To make matters worse, I had leaks around the mast and companionway. The main hatch, although pretty, is about as useful as a colander for keeping waves out. The small area under the hatch is not only the galley, but is also the only place where you can perch over a bucket in the morning. It’s particularly hard to do any serious toilet reading while rolling 45° each way under a small waterfall, and even harder to retain any sense of dignity.
I sailed on, trailing my faithful log, counting down the miles to the Cape Verde Islands. The sky was a little overcast, but I still managed to get enough sunsights to keep a good track of my position. My sextant is a plastic EBCO, equipped with old 35mm film to dim the sunlight. It was bought long ago for less than the price of a good meal and was given to me by friend and inspirational cruising sailor Nick Skeates. It has never let me down, and I plotted my course daily, taking great care to keep my charts and sight reduction tables dry. I watched my pencil marks edge south, parallel to the sparse and dangerous African coast.
The weather was relentless and tiring for eight wet days, and I didn’t once hoist a full main, but the breeze was almost always behind me, and it was hugely satisfying to cover so much distance. Finally, after 900 miles, I approached the Cape Verdes at the ideal time of day, just before sunrise.
The main navigation lights were nowhere to be found, but I was confident of my position, and followed the loom of Mindelo into the channel between São Vincente and Santo Antão. As I sailed closer to the islands, the sun rose behind volcanic peaks and lit up a prehistoric scene, silhouetting the giant stone claws that reach into the sky all around.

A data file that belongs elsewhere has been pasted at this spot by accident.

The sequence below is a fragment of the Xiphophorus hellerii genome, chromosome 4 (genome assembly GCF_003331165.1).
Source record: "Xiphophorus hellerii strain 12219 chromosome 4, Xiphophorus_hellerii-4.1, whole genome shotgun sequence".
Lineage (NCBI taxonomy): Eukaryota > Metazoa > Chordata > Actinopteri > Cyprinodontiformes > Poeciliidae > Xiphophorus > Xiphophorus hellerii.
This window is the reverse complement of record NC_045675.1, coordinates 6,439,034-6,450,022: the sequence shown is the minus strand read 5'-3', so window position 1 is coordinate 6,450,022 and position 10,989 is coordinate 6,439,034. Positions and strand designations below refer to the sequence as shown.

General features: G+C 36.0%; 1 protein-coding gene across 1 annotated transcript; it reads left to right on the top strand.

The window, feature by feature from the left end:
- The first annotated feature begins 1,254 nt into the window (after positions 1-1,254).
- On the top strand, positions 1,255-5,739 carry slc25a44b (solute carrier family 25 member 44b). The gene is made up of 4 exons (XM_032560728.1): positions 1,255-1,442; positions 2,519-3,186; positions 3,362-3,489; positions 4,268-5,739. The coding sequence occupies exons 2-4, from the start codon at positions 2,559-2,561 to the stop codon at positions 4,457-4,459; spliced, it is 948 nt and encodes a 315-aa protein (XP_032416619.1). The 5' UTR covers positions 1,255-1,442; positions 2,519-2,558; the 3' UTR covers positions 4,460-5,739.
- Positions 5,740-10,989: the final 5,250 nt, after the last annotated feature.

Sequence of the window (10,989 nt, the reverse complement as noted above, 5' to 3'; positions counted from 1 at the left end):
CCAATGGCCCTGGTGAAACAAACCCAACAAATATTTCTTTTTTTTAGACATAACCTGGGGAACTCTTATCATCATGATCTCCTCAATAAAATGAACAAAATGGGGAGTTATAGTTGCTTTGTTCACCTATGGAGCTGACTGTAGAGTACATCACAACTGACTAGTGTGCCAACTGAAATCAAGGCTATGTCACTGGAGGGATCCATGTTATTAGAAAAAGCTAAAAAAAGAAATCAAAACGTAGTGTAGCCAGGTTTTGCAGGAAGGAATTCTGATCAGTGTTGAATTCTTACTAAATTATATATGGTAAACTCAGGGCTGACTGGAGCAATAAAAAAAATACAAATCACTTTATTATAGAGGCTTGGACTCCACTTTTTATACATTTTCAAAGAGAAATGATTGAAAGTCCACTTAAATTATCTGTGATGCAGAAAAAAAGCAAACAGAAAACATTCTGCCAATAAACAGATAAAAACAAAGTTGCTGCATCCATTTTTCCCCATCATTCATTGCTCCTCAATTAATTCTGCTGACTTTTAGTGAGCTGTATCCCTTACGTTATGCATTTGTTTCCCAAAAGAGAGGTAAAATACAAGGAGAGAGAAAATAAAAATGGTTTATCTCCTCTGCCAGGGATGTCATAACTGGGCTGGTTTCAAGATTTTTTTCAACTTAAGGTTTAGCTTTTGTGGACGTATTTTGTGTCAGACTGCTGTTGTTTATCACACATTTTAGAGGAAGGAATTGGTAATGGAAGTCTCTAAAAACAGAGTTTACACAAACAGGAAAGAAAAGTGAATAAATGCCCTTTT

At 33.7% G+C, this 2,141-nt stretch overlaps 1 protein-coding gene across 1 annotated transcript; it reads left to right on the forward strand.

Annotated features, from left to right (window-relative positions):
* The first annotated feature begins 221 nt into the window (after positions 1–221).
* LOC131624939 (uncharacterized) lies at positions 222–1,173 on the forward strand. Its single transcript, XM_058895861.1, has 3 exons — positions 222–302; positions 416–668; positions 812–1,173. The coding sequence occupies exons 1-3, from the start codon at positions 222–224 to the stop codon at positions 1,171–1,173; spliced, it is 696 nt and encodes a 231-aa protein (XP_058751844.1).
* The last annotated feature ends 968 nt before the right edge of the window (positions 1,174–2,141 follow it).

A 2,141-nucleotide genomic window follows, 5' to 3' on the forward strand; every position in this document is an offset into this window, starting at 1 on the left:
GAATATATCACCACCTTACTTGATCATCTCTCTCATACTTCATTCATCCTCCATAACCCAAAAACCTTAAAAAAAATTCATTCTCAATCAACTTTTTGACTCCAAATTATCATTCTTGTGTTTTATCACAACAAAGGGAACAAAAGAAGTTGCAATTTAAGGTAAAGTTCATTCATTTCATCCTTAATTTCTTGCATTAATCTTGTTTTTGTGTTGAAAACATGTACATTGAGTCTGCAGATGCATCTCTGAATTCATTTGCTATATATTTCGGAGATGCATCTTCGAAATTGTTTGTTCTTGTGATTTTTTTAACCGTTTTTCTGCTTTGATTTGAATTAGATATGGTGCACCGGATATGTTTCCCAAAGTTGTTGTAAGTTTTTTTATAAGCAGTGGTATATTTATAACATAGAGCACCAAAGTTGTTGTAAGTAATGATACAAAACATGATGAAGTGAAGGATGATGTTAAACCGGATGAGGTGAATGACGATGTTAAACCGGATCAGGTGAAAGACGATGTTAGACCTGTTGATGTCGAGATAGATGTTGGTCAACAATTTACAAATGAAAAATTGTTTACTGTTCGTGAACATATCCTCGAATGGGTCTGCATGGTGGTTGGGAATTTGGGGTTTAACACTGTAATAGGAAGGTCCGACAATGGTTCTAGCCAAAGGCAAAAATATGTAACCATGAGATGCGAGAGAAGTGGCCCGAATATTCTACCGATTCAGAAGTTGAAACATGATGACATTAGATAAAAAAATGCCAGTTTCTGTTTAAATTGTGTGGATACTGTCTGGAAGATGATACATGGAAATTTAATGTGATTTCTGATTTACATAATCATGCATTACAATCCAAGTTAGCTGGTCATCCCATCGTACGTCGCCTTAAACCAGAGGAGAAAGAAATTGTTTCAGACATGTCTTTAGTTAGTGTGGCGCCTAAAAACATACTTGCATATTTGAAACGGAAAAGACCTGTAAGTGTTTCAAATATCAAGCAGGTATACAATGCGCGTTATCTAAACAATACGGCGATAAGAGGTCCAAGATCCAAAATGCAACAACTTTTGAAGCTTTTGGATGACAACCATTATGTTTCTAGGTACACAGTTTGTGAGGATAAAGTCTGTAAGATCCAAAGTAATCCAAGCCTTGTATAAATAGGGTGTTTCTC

I was happy and relieved to have arrived and anchored, but though I was tired, I couldn’t sleep for the prospect of going ashore. When I had rowed ashore and navigated the necessary bureaucracy, I wandered around Mindelo, soaking up its culture and its colour, feeling as light as air.
Making friends in Mindelo
I spent a little time there, and did some work on the steering gear, the sails and the standing rigging. I gooped up some of the sources of leaks and, most importantly, made a cover for the main hatch. I made friends, notably with the lovely crew of the Sea Shepherd conservation boat stationed there, who I shocked by talking of my plans to decimate acres of ancient rainforest to build a boat in South America.
There was also a young Spanish cruising couple whom I showered with carrots (I bought enough in Las Palmas for an army), and a very kind boatful of Turks who fed me repeatedly and thought I was completely bonkers.
Jobs done, I got ready to skidaddle, but not before a night of music in a local bar. Inspired by the atmosphere in the town, I took my guitar and started playing sheepishly in a corner – and soon remembered what fun this is. The drinks come free, other musicians turn up, we all sing terrible songs, proclaim each other best friends for ever, and believe we have made something magical. Which we have, in a way.
And so, against all my previous resolutions, I set sail with a hangover once again. Ashamed at having visited only one island in the archipelago, I sailed round into the lee of Santo Antão. The strong wind gave way suddenly to wind shadow, and I went from three reefs to almost completely becalmed in a matter of feet. Eventually, though, I reached a tiny village called Tarrafal, nestled in a little valley underneath huge mountainous cliffs.
I spent two nights anchored off that sleepy village, wandering the rocky hills and relishing the feel of the hard earth beneath my feet. I spent the evenings eating and drinking with a generous couple who had arrived by yacht 15 years ago and had started a remote guest house. I was sorely tempted to stay longer, but the Caribbean beckoned, and I knew that the longer I put off my departure, the harder it would be.